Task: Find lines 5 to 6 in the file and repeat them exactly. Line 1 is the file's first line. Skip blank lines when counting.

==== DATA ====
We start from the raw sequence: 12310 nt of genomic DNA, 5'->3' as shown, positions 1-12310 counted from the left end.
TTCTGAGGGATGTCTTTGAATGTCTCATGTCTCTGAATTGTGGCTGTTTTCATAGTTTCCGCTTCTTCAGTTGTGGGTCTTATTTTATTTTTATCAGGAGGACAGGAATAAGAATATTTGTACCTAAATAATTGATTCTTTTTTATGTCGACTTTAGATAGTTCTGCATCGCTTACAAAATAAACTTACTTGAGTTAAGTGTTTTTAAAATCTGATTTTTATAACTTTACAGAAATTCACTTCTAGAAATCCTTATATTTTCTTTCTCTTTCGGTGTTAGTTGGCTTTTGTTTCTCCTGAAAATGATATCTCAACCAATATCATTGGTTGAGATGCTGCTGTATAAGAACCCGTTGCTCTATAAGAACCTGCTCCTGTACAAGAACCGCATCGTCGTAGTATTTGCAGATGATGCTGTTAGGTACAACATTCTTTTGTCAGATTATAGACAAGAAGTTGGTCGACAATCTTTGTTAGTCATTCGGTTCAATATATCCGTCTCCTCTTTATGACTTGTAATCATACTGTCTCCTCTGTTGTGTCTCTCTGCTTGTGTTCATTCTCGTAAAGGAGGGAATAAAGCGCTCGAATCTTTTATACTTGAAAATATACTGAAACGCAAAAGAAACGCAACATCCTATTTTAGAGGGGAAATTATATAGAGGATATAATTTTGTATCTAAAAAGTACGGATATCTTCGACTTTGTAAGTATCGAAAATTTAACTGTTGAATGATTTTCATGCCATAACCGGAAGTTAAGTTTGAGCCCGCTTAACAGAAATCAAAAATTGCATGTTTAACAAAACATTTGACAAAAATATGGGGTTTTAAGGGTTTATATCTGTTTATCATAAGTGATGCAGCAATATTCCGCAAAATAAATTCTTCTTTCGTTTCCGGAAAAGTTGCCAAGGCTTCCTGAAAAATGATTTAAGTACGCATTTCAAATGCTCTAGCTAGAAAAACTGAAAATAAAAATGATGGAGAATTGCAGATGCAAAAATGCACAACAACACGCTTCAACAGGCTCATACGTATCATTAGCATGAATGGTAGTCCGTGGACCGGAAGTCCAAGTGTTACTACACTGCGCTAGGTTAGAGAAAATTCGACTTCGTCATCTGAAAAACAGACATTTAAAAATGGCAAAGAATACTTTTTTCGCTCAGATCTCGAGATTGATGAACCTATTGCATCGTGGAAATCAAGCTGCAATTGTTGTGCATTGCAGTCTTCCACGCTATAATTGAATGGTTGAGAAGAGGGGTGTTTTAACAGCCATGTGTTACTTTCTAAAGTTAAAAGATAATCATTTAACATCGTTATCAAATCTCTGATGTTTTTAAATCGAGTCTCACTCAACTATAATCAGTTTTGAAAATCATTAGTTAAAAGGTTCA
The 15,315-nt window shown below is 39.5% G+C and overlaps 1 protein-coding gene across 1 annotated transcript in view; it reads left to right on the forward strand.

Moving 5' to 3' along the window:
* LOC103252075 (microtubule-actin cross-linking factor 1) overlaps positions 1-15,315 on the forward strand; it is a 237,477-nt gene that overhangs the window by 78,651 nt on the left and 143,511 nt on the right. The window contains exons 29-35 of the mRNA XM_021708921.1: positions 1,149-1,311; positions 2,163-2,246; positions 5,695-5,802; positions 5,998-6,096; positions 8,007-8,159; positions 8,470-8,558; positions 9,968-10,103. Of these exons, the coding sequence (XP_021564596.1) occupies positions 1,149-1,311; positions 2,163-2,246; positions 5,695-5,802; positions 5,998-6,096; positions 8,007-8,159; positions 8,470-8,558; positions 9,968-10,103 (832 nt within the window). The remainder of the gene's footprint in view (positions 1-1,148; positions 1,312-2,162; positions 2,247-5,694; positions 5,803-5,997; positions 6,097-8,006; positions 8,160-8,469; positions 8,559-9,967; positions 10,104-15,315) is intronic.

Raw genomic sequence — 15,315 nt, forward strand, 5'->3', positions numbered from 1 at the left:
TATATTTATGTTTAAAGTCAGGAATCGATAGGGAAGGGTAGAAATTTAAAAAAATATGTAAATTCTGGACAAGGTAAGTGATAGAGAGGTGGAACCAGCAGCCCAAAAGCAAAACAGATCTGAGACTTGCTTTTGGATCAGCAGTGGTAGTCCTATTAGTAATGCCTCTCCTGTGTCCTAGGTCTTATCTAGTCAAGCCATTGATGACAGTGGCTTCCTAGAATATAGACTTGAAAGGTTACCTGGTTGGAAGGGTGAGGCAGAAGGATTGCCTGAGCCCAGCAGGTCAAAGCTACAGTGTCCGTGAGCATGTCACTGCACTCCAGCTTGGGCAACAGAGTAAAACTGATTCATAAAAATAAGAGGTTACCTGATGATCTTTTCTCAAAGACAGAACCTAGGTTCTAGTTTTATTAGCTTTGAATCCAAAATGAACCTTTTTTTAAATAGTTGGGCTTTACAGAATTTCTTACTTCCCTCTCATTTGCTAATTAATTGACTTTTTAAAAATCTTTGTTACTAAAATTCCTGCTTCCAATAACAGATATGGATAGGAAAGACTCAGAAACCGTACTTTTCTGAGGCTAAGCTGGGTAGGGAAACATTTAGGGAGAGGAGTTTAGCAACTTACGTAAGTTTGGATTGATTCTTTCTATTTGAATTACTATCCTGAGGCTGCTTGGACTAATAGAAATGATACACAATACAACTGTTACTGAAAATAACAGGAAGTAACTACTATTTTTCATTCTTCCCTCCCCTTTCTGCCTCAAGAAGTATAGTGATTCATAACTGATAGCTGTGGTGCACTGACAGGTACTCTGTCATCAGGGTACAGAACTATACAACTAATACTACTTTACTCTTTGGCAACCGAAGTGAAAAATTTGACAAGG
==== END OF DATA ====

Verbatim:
* LOC103252075 (microtubule-actin cross-linking factor 1) overlaps positions 1-15,315 on the forward strand; it is a 237,477-nt gene that overhangs the window by 78,651 nt on the left and 143,511 nt on the right. The window contains exons 29-35 of the mRNA XM_021708921.1: positions 1,149-1,311; positions 2,163-2,246; positions 5,695-5,802; positions 5,998-6,096; positions 8,007-8,159; positions 8,470-8,558; positions 9,968-10,103. Of these exons, the coding sequence (XP_021564596.1) occupies positions 1,149-1,311; positions 2,163-2,246; positions 5,695-5,802; positions 5,998-6,096; positions 8,007-8,159; positions 8,470-8,558; positions 9,968-10,103 (832 nt within the window). The remainder of the gene's footprint in view (positions 1-1,148; positions 1,312-2,162; positions 2,247-5,694; positions 5,803-5,997; positions 6,097-8,006; positions 8,160-8,469; positions 8,559-9,967; positions 10,104-15,315) is intronic.

Raw genomic sequence — 15,315 nt, forward strand, 5'->3', positions numbered from 1 at the left: